Drug and Alcohol Testing in the Workplace: Purpose, Types, and Accuracy
01 October, 2023
Drug and alcohol testing in the workplace is an essential tool for companies with safety-sensitive environments. This procedure detects illegal substances in employees who are posing risks. Hence, employers can take swift action to protect the well-being of the workforce. In addition, there are several methods, including urine, saliva, breath, and blood testing. Each type provides varying levels of accuracy, depending on the sampling procedure and the sensitivity of the test equipment.
Workplace safety is vital for a productive and healthy workforce. However, many employers face challenges with drug and alcohol use and abuse. It affects not only the individual taking the substances but also the people around them. Therefore, testing serves as an effective approach to help companies uphold their safety standards and protect their employees from potential threats. In this article, we will present the purposes of drug and alcohol testing, the different types available, and their accuracy.
Drug and Alcohol Testing in the Workplace: Purpose and Significance
The main purpose of drug and alcohol testing in the workplace is to ensure a safe working environment. It aims to identify employees who may pose a risk due to their use of illicit drugs and alcohol. When a person is under the influence, it impairs their judgment, coordination, and cognitive abilities. Consequently, it diminishes their ability to perform tasks safely and efficiently.
Workplace drug testing is essential for maintaining productivity. Substance abuse can lead to absenteeism, increased errors, and poor decision-making. By conducting regular screening, employers can identify employees struggling with drug and alcohol use disorders. Hence, they can provide the necessary support and resources to overcome their addiction. In turn, it helps regain their efficiency.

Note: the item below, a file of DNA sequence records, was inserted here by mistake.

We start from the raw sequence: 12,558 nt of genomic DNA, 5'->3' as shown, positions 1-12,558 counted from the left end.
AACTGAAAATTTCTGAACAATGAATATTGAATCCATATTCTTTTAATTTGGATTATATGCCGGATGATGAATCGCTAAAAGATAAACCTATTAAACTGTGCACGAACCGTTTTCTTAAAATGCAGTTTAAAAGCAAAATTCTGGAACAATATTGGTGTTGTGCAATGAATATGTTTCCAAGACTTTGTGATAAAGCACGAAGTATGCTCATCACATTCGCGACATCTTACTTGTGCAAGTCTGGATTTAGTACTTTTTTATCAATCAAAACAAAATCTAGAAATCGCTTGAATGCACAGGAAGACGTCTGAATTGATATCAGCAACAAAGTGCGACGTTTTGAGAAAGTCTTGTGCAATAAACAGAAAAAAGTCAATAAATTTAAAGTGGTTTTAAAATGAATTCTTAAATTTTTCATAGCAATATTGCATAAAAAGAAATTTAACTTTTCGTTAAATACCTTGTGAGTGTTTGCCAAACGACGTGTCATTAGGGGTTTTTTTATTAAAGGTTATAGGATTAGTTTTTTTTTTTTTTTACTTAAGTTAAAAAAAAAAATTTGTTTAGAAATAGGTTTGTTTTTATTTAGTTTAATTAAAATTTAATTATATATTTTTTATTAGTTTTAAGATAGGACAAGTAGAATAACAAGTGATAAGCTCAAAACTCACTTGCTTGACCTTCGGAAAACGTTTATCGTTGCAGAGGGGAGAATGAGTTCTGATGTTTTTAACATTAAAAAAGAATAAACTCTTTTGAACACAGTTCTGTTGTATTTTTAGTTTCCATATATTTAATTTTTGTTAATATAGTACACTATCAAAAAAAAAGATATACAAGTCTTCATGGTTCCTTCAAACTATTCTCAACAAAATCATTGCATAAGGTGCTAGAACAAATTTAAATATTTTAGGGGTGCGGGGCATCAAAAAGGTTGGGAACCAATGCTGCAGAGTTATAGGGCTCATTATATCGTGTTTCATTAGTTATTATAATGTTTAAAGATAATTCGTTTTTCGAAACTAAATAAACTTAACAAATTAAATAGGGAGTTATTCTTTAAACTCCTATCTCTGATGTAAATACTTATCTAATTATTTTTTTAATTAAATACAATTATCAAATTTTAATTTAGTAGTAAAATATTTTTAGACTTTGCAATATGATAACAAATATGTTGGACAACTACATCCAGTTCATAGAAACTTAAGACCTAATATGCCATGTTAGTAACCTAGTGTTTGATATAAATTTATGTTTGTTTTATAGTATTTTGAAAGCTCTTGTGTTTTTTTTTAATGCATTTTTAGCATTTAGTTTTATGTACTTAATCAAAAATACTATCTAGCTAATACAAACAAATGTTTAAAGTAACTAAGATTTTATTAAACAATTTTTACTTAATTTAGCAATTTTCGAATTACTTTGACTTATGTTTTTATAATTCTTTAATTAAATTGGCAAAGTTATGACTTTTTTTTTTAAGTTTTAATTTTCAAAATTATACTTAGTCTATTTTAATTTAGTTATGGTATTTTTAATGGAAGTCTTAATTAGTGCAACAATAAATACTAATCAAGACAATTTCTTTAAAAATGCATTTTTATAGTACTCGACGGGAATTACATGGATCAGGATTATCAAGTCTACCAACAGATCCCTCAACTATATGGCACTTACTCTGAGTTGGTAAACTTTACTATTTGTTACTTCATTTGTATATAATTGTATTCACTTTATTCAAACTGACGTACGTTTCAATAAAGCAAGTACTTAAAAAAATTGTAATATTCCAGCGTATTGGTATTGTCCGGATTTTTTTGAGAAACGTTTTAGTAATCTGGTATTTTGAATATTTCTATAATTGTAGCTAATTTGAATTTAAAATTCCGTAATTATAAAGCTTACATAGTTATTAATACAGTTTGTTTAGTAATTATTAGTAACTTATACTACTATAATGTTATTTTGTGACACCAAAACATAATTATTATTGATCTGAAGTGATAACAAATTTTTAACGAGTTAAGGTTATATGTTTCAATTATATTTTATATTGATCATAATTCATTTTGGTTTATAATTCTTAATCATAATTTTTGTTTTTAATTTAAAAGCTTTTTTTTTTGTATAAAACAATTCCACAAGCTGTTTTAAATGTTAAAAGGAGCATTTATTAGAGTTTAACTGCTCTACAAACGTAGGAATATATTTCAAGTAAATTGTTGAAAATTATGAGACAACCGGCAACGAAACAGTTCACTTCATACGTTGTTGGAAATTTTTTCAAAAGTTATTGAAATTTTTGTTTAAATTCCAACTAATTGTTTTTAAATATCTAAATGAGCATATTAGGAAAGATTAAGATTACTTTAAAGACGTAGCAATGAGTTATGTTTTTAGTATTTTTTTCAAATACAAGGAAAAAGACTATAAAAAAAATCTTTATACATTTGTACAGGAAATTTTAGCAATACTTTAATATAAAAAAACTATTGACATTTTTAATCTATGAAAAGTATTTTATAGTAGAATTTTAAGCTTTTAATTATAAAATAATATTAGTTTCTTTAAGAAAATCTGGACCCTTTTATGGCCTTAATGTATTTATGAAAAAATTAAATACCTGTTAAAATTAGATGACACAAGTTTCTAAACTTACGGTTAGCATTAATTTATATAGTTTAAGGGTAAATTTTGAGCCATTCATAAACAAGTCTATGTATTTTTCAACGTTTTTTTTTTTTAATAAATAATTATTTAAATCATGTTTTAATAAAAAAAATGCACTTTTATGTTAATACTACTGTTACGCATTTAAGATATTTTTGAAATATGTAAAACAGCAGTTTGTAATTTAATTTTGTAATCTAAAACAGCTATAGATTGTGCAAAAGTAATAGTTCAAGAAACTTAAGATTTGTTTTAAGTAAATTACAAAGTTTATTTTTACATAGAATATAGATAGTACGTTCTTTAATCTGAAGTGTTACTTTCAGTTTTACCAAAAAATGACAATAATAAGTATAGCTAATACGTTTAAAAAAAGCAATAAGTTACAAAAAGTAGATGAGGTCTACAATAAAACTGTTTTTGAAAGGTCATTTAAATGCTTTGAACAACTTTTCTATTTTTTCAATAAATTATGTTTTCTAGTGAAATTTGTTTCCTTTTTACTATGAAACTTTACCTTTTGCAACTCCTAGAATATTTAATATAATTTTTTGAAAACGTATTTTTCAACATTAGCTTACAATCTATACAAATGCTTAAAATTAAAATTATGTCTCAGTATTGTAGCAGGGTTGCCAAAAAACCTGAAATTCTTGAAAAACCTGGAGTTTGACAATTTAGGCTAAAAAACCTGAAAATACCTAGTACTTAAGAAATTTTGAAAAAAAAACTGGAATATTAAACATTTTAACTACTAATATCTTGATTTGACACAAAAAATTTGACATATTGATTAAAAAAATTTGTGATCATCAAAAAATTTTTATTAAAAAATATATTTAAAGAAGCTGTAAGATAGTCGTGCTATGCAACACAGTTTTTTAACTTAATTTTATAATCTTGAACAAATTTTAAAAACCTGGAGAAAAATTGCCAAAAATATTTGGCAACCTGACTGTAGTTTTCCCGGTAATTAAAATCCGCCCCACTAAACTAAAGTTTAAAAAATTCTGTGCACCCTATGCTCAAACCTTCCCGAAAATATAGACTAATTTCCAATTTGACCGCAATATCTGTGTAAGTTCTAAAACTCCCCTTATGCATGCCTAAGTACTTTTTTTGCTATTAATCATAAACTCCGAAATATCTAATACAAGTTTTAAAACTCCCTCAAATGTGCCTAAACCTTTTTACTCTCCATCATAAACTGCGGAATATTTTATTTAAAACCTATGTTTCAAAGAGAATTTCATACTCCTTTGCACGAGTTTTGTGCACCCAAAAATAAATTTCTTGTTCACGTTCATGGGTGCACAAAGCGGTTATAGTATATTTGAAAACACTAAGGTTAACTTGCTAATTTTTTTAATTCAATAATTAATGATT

Moreover, drug and alcohol testing helps companies meet the regulatory requirements for workplace safety. Organisations have a duty of care towards their employees and are responsible for providing a healthy and hazard-free environment. Therefore, they can be accountable for any untoward incidents. Implementing drug and alcohol policies not only demonstrates compliance but also helps protect from potential legal issues.
Reasons to Conduct a Test
- Identify suitable candidates for the job. Pre-employment testing is a standard requirement for positions with safety-critical roles. It helps employers determine if an applicant has risky or abusive behaviours.
- Minimise hazards. Blanket or random drug testing helps determine employees with current impairments and prevents them from operating heavy machinery and other sensitive tasks.
- Confirm reasonable suspicion. Administering the test on an individual displaying visible signs of impairment or intoxication.
- Confirm post-accident. Determine if drug or alcohol use is a factor that leads to an incident.
- Deter substance abuse. Alcohol and drug tests not only identify employees with addiction, but they can also discourage use.
Drug and Alcohol Testing in the Workplace: Types
Drug and alcohol testing in the workplace uses various test methods. One of the most common methods is urine testing. It involves collecting a sample of urine and analysing it for the presence of drugs or drug metabolites. This procedure is relatively inexpensive and easy to administer, making it a preferred choice for many employers and organisations.
Another type is oral fluid testing. It involves collecting saliva samples by swabbing the inside of the mouth. This method is non-invasive and provides accurate results for recent drug use. Additionally, breath alcohol testing is efficient for detecting ethanol. It uses a breathalyser device that can measure Blood Alcohol Content (BAC) or the extent of alcohol intoxication.